Lindsay Roberts

Connecting people with information

Formative assessment the way of the future for library instruction?

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In my job at DU, I received the following email about a new classroom assessment tool that could replace clickers:

From Top Hat Monocle: Our system is quickly becoming regarded as the next generation of clicker technology and is gaining popularity at universities across North America.  You can see a write up about us in TIME magazine here: http://ti.me/RgHZd5

For this academic year, we are looking for professors who would be interested in taking a look at our system, as well as possibly testing it out in their classrooms.  We’re currently conducting quick, 20-minute online demonstrations for professors at DU to take a closer look at Top Hat.

Our system allows instructors to receive live feedback from students during their lecture, as well as employ a wide range of question types including free response, numerical, and click on target, in addition to the more traditional multiple choice and true/false questions that clicker devices can handle.  Also, it allows students to utilize the electronic devices they already own (e.g. laptops, iPads, iPods, smart-phones, and even traditional mobile phones) which means no hardware is necessary to purchase by either students or the university. Most importantly, our tool is as easy to use as PowerPoint and will coordinate smoothly with your lecture.

Image by Pays de Montfort en Broceliande, Flickr Creative Commons License

Image by Pays de Montfort en Broceliande, Flickr Creative Commons License

This kind of system (and I’m sure there are other similar ones out there!) raises all kinds of possibilities for use with library instruction. For one, it could be much easier than clickers since students could use the computers in the instruction lab to respond to questions in real-time, with the results populating on the larger screen.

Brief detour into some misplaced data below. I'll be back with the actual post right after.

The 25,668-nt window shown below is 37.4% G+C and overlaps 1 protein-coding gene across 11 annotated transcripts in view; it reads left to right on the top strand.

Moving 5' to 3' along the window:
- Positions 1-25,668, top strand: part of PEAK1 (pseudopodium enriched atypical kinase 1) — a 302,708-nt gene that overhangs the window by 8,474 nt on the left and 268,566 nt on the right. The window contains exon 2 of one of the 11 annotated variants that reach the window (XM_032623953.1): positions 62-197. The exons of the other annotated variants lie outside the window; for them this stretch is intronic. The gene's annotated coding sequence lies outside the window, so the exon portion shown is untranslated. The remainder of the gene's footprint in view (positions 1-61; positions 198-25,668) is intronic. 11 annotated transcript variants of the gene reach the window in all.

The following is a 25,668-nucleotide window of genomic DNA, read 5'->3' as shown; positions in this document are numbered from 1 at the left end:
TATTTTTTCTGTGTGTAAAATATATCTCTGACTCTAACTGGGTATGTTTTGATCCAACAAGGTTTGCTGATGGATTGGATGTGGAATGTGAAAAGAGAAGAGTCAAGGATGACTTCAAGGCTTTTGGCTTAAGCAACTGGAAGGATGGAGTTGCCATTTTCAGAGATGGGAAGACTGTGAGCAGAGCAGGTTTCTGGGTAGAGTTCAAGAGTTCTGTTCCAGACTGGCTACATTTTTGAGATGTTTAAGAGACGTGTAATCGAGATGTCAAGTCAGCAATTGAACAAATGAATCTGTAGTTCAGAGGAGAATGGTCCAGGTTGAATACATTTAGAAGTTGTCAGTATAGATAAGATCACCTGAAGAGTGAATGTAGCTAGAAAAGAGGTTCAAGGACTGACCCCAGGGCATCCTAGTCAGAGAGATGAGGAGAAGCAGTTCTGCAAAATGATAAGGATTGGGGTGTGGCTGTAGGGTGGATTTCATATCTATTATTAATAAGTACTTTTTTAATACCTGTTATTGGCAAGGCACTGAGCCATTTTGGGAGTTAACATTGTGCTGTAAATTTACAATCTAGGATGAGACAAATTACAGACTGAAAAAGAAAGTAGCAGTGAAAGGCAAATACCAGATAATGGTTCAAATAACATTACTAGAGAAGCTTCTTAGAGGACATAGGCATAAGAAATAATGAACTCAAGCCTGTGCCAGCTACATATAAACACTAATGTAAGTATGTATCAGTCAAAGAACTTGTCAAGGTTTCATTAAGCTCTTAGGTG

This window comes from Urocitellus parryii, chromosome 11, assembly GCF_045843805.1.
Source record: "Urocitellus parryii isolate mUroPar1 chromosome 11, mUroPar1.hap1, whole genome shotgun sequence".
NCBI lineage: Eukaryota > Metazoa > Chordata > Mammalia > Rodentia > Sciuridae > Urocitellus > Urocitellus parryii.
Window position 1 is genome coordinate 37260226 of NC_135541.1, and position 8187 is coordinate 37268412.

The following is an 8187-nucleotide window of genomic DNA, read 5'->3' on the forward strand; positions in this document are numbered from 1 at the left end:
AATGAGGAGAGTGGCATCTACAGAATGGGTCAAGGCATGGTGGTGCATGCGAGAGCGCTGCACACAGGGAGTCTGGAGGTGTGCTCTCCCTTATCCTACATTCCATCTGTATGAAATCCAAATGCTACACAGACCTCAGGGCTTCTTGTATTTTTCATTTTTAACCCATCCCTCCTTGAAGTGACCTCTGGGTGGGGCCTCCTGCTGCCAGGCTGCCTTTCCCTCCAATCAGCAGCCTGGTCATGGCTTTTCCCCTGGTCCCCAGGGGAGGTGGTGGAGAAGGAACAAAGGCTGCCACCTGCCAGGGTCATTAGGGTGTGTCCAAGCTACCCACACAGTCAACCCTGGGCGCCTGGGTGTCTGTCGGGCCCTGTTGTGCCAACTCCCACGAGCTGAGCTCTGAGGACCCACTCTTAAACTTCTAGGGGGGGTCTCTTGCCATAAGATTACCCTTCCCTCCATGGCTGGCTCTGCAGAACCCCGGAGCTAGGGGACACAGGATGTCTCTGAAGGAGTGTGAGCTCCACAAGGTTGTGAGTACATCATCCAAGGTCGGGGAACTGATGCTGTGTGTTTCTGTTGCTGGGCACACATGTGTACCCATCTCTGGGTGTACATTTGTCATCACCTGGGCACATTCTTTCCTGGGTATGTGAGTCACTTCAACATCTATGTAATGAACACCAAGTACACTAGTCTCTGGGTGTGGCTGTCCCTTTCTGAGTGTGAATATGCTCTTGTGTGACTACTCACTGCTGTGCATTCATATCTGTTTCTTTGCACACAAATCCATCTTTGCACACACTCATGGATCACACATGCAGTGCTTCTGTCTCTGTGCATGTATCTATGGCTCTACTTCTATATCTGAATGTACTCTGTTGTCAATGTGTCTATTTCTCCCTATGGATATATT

Since the goal of  formative assessment (as I understand it) is to be able to incorporate feedback immediately and adjust instruction to best fit the needs of the studentrs, wouldn’t it be great to know that, in fact, no one understood what you just said about using ILLiad? Or that this incredibly silent group of students already knows about Prospector and really wants to move on to something else?

For gadget-loving students, the ability to use their own smartphones, tablets, or other devices could be a fun way to break up the class with an interactive element.

Using technology to facilitate instruction

Image by University of Central Arkansas, via Flickr Creative Commons license.

The one potential hang-up I see is that libraries might need to figure out a different pricing model compared with other teaching departments on campus. In Top Hat’s case, they charge the student $20 per year to use this service (much cheaper than clickers) and the instructor has no fee–if this kind of service were used in libraries, would the library pay for the service? Or is the goal that this service would be adopted campus-wide so that students would already have accounts and be using this tool in their other classes?

Intriguing, at any rate! Would be curious to know what experiences people have had using similar technologies at their institutions.

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